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Magna homeowners wait months for insurance to fix damage caused by car crash

MAGNA, Utah — It’s been a long nine months for a couple in Magna waiting on insurance to help them fix damage to their yard caused by a car accident.

This is not the first time they’ve dealt with a problem like this and the home’s damage is not all to the story.

FOX 13 Investigates took a look at a broader issue not only affecting this couple’s wallet but everyone’s safety.

“People are doing 50, 60, 70 miles an hour down this road, it’s extremely dangerous,” explained Sue Aton.

We first met Sue in March, a few weeks after her home was caught in the crosshairs of an accident at 8000 West and 3100 South in Magna.

The estimated damage: $21,000.

“When someone hits that, it shakes the whole house, so we automatically knew this wall had been hit,” says Sue of the time of the accident.

That hit was caught on Sue’s camera situated right outside her front door.

The problem:

“All we know is that on the video both cars are flying, so we just want to know who is at fault here.”

The video shows after the collision, a Chevy pick-up rams through the home’s barrier.

The police report shows that a truck was driving northbound down 8000 West and a Honda Pilot headed eastbound down 3100 South.

The Pilot’s impact pushes the truck into Sue’s yard.

But from the camera’s angle you can’t see who ran a red light to cause the accident.

Police say no one was cited.

In the 40 years Sue’s lived in her home, there’s never been confusion about who pays up after accidents like this.

“We didn’t have a problem getting them to pay for it except one hit and run and we ended up having to take that on our insurance, which we got canceled and our insurance went up over it.”

Who should be held responsible for this damage?

For months, FOX 13 has been back and forth with the Aton’s home insurance company, American Family, to see if the Chevy Silverado or Honda Pilot involved will have to fork out any money.

The Aton’s did file a claim with American Family and were paid the maximum amount their policy covers.

The amount of money that one or both vehicles involved will have to pay is in arbitration, the process of dispute resolution outside of a court.

The Aton’s were told that decision would be made by December, nine months after the accident.

They were sent a letter from the Honda Pilot’s insurance company, also American Family.

The letter says in part: “After a thorough investigation, we have determined the legal liability for this loss does not rest with our insured because based on evidence review, our insured vehicle, the 2012 Honda Pilot, had a green light when entering the intersection when the other vehicle, the 2013 Chevrolet Silverado, ran a red light and collided with our vehicle. Based on the lack of negligence on the part of our insured, we must respectfully deny liability on behalf of our insured. Based on the denial, we will be unable to assist you with your damages.”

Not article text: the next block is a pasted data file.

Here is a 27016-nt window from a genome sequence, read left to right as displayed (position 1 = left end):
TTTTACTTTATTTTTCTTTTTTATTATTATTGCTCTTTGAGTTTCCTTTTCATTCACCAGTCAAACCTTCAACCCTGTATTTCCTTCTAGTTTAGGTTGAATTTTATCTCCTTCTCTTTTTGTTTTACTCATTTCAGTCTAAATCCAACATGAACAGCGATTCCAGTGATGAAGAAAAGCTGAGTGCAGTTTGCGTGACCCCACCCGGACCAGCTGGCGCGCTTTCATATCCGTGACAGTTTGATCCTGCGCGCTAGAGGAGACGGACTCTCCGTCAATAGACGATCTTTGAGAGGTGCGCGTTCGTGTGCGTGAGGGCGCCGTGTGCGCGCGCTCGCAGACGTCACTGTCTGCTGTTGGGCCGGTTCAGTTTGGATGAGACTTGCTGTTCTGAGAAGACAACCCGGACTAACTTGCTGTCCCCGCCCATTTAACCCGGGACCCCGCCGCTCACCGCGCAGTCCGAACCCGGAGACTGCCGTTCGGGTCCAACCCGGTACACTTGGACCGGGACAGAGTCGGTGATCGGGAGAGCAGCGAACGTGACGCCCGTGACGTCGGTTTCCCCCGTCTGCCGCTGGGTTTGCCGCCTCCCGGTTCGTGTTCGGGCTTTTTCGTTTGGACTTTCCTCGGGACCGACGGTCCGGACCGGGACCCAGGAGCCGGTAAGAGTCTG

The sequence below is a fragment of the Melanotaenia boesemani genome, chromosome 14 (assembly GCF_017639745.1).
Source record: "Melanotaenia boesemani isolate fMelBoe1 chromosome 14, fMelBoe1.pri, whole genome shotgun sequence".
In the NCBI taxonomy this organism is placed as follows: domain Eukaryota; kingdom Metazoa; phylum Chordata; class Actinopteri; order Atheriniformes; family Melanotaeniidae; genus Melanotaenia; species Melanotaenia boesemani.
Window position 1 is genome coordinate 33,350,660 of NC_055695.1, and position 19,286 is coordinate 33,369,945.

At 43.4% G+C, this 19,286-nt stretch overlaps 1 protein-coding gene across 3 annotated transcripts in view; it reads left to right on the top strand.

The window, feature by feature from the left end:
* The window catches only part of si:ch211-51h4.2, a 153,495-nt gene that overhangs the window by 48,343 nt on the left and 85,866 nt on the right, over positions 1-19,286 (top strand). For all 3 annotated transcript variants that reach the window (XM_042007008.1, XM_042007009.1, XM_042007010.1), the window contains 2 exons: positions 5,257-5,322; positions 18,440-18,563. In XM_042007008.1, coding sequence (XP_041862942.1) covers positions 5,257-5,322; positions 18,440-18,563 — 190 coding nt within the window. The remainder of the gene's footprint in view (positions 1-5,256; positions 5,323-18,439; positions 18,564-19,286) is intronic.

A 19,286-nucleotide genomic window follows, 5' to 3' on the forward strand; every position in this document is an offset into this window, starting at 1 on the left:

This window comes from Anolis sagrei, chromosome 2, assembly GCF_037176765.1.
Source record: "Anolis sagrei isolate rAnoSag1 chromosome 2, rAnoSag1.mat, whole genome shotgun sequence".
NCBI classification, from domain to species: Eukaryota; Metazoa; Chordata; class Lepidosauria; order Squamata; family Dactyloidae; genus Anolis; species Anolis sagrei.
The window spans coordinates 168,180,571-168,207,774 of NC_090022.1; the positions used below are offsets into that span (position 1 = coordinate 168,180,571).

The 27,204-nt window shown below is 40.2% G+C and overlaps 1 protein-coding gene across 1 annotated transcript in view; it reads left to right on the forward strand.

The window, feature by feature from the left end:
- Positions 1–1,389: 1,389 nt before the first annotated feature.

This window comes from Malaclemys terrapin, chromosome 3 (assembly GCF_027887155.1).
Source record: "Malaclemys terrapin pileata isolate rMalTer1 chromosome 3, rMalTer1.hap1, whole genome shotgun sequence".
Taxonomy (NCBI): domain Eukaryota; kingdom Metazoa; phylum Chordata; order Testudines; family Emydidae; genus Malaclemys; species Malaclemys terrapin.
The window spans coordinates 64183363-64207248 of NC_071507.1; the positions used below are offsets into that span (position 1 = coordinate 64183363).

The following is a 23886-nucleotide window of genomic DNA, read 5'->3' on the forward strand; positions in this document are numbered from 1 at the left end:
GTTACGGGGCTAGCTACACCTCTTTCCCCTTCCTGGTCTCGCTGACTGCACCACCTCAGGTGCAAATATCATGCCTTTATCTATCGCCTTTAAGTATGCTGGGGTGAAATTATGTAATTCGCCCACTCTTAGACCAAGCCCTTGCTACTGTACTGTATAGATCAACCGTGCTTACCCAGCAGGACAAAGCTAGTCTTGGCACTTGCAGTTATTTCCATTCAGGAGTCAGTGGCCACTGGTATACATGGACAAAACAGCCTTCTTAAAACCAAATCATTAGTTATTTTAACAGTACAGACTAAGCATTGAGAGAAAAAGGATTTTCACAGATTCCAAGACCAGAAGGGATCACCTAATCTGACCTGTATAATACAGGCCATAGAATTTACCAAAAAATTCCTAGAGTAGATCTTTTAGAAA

We asked American Family how their investigation came to that conclusion when police did not cite either driver and Sue’s video did not show whose light was red.

We have not received a specific answer on that part of the investigation, but we took our questions to an insurance expert to find out how similar cases are typically reviewed.

“The automobiles that were involved in the accident, their insurance companies will have to determine the fault,” says Janet Ruiz with the Insurance Information Institute. “It could be 49-51, it could be 50-50. Those auto insurance companies would then possibly be the ones to subrogate it by the homeowner’s insurance company if the homeowner puts the claim into her homeowner’s insurance.”

We requested reports for all the accidents that have occurred around 8000 West and 3100 South.

Unified Police tell us their records only date back to 2010, the year the department was formed.

We found 54 accidents or incidents have occurred within this radius between 2010 to present day.

Several of the reports note drivers going at a high rate of speed or drivers being confused about whose light was green.

“There has been a lot of accidents on this corridor. There’s a lot of accidents at 4172, which is the next light down,” says Magna’s mayor Dan Peay. “Why? I can’t answer that question. It seems like the people coming down are going too fast.”

Mayor Peay told FOX 13 he’s talked to the Unified Police Department about occasionally monitoring the road, but that there are just too many roads in Magna to keep a patrol there.

He also said the intersection meets Salt Lake County’s safety requirements.

We asked again what could done to keep homes and drivers safer.

His response:

“I’ll talk with the Chief and see what he says. I think he would be interested. I don’t know that he can do it, but I think he would definitely listen. We’ll try anything if it’ll save time and property and lives.”

As for Sue, she is still waiting to see if anyone will have to pay for the remainder of the repairs they need.

Because there’s no place like home and home should be safe.

“This traffic is enormous on the street. We don’t want to move. We could move, but we don’t want to move. This is our home.”

That arbitration process is still ongoing.

We’re told a final decision is supposed to be made this month to see which vehicle will have to pay for the remainder of the damages.

FOX 13 did follow up with the mayor of Magna to see if any progress had been made on getting more patrols at that intersection.

He said he doesn’t see it happening.

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